A few weeks ago, one of the athletes I coach, whom I would describe as an amazing and compassionate woman–she signed up for coaching to prepare for a 50 mile run to raise money for the families she works with in palliative care—wrote to me saying she was having trouble filling out the optional gratitude box we leave at the end of each training week.
My fellow coaches and I leave the gratitude box in our training plans because studies show that practicing gratitude can improve physical performance and psychological health. (I’ll touch on some of these in a bit.)
To paraphrase in my own words, my running client felt like she was bypassing the pain and grief of the families she works with if she just chose to focus on the good. I also got the sense that she was speaking to the pain and grief of life too.
First, how wonderful that she was open enough to share that with me! In our world, that type of vulnerability takes courage.
Second, I’d like to universalize her sentiment. I’m pretty sure we all have days like this, where we question gratitude because there is so much hurt in the world and inside of us. One painful truth of being human is that to be human is to know suffering. What I have found helpful for myself and others is to give ourselves some time to just be with the pain, maybe even for an allotted time, and then start to shift out of that space to a place of gratitude.
But first, let me clarify: Gratitude is not about ignoring the bad and not feeling pain. Finding gratitude and seeing the beauty does not mean overlooking the dark parts and the hardships of life. Truly, gratitude is about feeling it ALL. Gratitude is the acknowledgement of the “and” as well as the “grey”—we don’t have to choose one over the other. In this world, it all exists.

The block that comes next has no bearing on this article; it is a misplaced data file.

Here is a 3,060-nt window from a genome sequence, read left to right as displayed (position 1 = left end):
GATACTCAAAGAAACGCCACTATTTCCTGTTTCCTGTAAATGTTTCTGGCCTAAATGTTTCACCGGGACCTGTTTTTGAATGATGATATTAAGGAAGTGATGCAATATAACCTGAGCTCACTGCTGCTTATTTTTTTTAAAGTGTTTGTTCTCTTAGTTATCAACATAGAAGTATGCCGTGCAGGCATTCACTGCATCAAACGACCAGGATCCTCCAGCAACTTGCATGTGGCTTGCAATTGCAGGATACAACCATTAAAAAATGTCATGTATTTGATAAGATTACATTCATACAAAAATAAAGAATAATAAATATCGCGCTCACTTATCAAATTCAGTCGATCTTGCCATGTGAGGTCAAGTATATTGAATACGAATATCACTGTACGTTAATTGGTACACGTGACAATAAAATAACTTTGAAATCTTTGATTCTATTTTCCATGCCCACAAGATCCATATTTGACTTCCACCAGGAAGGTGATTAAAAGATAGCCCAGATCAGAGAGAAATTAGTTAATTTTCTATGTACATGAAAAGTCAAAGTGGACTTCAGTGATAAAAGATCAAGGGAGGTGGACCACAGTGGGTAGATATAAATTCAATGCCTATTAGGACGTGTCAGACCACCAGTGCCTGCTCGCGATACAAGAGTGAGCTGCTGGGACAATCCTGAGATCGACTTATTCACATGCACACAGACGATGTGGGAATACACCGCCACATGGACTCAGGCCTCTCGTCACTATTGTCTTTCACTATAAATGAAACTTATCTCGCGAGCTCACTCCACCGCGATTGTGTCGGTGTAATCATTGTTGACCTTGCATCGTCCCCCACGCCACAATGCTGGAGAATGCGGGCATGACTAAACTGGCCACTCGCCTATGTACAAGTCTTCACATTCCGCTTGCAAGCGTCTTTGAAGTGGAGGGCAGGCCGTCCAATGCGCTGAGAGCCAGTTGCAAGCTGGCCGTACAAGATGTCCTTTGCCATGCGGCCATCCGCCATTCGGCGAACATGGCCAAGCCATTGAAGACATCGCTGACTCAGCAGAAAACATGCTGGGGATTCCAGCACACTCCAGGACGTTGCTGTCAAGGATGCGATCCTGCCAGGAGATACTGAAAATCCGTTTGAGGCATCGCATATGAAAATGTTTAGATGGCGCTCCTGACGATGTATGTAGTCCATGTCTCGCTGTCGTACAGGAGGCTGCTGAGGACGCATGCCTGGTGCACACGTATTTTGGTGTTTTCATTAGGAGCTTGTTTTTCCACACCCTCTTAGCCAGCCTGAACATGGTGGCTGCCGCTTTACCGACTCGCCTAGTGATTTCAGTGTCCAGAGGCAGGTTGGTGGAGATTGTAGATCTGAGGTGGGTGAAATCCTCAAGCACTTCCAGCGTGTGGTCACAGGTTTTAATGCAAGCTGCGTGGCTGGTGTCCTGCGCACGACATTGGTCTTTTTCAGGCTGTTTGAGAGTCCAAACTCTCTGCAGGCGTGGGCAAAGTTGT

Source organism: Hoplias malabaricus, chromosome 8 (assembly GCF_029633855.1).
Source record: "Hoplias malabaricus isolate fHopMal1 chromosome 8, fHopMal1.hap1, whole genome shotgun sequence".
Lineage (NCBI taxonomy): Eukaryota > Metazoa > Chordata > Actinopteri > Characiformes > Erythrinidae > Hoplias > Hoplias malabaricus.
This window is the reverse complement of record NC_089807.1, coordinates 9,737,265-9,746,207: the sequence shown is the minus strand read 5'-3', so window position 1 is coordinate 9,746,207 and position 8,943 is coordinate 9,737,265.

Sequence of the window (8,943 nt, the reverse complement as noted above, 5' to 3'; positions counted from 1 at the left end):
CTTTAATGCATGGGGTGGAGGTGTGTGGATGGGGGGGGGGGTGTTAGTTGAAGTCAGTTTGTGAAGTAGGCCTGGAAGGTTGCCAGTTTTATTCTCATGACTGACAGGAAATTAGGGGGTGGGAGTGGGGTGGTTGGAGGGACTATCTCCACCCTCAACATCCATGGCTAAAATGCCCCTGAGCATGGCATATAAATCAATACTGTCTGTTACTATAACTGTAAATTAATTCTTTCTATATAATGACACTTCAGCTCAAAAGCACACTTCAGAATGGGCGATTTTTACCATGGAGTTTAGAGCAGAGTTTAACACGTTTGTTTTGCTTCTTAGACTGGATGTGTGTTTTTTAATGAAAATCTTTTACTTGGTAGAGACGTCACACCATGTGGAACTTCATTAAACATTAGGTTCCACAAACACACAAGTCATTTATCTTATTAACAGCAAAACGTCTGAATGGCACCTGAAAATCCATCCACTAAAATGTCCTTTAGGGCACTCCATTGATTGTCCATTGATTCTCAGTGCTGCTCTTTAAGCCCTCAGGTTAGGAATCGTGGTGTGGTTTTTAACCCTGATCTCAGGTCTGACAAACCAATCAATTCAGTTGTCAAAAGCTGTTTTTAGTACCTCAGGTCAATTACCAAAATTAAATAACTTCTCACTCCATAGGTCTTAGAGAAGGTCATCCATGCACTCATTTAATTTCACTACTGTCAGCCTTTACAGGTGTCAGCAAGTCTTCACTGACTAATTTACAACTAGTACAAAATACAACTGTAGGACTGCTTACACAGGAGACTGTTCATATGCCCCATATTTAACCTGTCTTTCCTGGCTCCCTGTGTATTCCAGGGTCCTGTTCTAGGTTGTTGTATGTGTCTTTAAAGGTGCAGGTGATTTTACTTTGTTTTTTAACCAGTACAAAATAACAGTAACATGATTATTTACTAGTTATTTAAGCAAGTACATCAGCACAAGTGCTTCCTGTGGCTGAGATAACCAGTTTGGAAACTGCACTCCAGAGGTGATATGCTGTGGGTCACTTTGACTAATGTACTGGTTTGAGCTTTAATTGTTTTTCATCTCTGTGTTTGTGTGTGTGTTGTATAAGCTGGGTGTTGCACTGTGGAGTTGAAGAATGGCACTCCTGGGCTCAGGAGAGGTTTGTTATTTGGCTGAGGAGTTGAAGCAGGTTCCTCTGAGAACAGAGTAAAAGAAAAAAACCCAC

We also need to stop convoluting gratitude with guilt. “There are starving kids in Africa, so be grateful for the dinner you have.” (said by many well-meaning parents) Or “I live in a beautiful mountain town, so I shouldn’t feel anything but happy.” Ummm, no. You are human. But if you are well-off, maybe guilt could be replaced with a responsibility to help those less fortunate.
By choosing to focus on gratitude, we create an energy shift that allows us to become more expansive. It’s like the sky is cloudy and grey, but we choose to hold on to our own light. Asking for help is allowing another person to share some of their light until we can find our own again. For people who are especially empathic and attuned to suffering around them (as well as for anyone living in the Midwest), practicing gratitude can also be an essential survival skill.
Now that we have some understanding of what gratitude is (finding the beauty, love, and joy in all of life and all of its hardships) and what it is not (pretending the world is all puppies* and unicorns**), we can look at some of the research and create our own gratitude practices.
* Studies show that dogs and other pets can decrease feelings of loneliness and anxiety in addition to increase happiness.